“Brick-and-mortar spaces, as well as pop-up initiatives, aren’t sales drivers anymore. They’re media moments,” says Monica Deretich, former VP of Marketing at TechStyle Fashion Group and proven leader specializing in strategic data-driven marketing centered around customer experience.
What does this blend look like? It’s going to vary widely based on your brand and your budget, but brands and businesses that can create an in-person experience that’s also socially shareable are the ones that will take advantage.
3. Gen Z demands supply chain ease and transparency
Gen Z’s brand loyalty hinges on transparency and consistency across the full brand journey — right up to the point where a product arrives on their doorstep. This means that they demand speedy, flexible, and predictable shipping options.
For marketers, this means thinking less about customer experience and messaging as separate entities.
“Marketers today need to look beyond messaging,” says Monica Deretich, a retail industry advisor. “When you own customer experience, considerations well beyond marketing matter deeply to your success—including automated fulfillment, cloud-based logistics technology, predictive planning, inventory visibility, and next-day, same-day, or even same-hour fulfillment solutions.”
Gen Z is more than willing to abandon their carts if shipping ease and convenience aren’t there. The same goes for payment systems. Brands that offer contactless payment and buy-now-pay-later options are the ones that will connect with Gen Z the most.
4. Gen Z is more willing to part with their personal information
We wrote earlier about Gen Z’s technology habits and their awareness of the downside of too much technology. Knowing that, you might think Gen Z would be more protective over their personal information. But, according to the study, Gen Z actually ranks their privacy as less important to them than previous generations. On top of that, Gen Z is also less likely to object to companies having their personal data. It’s an interesting combination, and one with plenty of opportunities.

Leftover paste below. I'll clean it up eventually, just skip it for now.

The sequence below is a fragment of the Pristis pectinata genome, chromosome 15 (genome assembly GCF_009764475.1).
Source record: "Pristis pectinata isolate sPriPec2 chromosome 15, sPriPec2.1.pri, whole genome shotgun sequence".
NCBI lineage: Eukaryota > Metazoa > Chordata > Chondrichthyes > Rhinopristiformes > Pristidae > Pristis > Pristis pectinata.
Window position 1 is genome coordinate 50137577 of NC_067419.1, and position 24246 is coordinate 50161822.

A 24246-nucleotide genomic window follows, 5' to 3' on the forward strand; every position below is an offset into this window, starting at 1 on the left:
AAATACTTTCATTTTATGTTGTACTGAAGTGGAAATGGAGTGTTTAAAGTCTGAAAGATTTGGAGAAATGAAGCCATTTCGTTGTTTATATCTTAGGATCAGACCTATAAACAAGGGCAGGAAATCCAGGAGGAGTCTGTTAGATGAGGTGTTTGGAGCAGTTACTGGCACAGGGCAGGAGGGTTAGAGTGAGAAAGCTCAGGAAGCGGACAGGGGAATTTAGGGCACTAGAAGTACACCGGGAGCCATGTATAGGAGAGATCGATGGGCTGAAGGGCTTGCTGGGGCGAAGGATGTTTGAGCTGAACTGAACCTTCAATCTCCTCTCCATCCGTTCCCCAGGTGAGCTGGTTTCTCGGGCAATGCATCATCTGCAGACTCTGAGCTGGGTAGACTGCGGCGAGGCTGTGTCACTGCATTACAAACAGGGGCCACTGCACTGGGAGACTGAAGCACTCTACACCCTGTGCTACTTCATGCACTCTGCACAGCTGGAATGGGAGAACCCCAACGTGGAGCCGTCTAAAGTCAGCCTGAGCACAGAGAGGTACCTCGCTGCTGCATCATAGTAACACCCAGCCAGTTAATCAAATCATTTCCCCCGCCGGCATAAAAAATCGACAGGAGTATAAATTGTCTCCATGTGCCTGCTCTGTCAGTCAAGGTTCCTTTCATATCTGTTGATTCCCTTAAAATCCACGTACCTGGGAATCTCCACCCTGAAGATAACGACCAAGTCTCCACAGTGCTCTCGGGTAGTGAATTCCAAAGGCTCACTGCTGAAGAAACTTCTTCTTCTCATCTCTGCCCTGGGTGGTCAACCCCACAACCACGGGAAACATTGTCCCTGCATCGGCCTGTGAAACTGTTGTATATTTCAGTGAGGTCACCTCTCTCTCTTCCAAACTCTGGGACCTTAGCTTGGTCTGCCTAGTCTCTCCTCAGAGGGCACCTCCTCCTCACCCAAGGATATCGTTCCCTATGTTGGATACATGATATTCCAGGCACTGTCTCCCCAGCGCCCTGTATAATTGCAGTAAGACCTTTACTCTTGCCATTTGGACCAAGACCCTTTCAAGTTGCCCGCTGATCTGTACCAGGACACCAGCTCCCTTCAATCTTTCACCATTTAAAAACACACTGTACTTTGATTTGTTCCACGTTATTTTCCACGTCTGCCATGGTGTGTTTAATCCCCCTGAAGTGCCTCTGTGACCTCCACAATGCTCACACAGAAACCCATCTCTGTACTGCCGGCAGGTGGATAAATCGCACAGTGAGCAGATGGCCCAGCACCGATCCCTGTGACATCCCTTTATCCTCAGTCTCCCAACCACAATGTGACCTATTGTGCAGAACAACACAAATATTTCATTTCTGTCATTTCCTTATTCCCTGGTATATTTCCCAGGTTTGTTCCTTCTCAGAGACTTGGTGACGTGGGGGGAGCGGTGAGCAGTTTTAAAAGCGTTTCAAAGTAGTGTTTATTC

Gen Z is more willing to part with their personal data if it means a more personal customer experience, and this is a huge opportunity for marketers. By asking for information — whether it be from a signup form online or during a purchase in-store — marketers have the chance to create more personalized customer experiences.
Whether it be through segmented emails, or an SMS campaign, Gen Z’s willingness to engage with brands this way is a big plus for marketers who are willing to meet them there.
5. Gen Z doesn’t just prefer sustainable choices, they demand them
Millennials are more eco-conscious than the generations that came before then, and really started to swing the pendulum by showing a preference for sustainably produced products. But, whereas millennials might simply prefer that a product be sustainably produced, Gen Z demands it.
Gen Z is less optimistic about climate change than Millennials are, and this is very likely to influence their purchasing decisions. “Sustainability and related topics represent an important way to connect and build authentic relationships with consumers outside of the usual promotional communications,” says Laura Carrier, a seasoned retail and technology consultant who has worked within retail brands including Saks Fifth Avenue and Macy’s, as well as at digital marketing firm, MediaMath.
This means that businesses need to start thinking about ways to make their operations more sustainable, and making sure they actively communicate those things to their customers.
Preparing for a new type of consumer
The time to start preparing for Gen Z is already here. As more and more of Gen Z starts graduating and entering the workforce, their spending power will continue to grow, and it’s important that marketers grow with them.
Luckily, marketing technology is also evolving, and creating these kinds of personal brand experiences that Gen Z demands isn’t just for the big brands anymore — it’s attainable for just about everyone.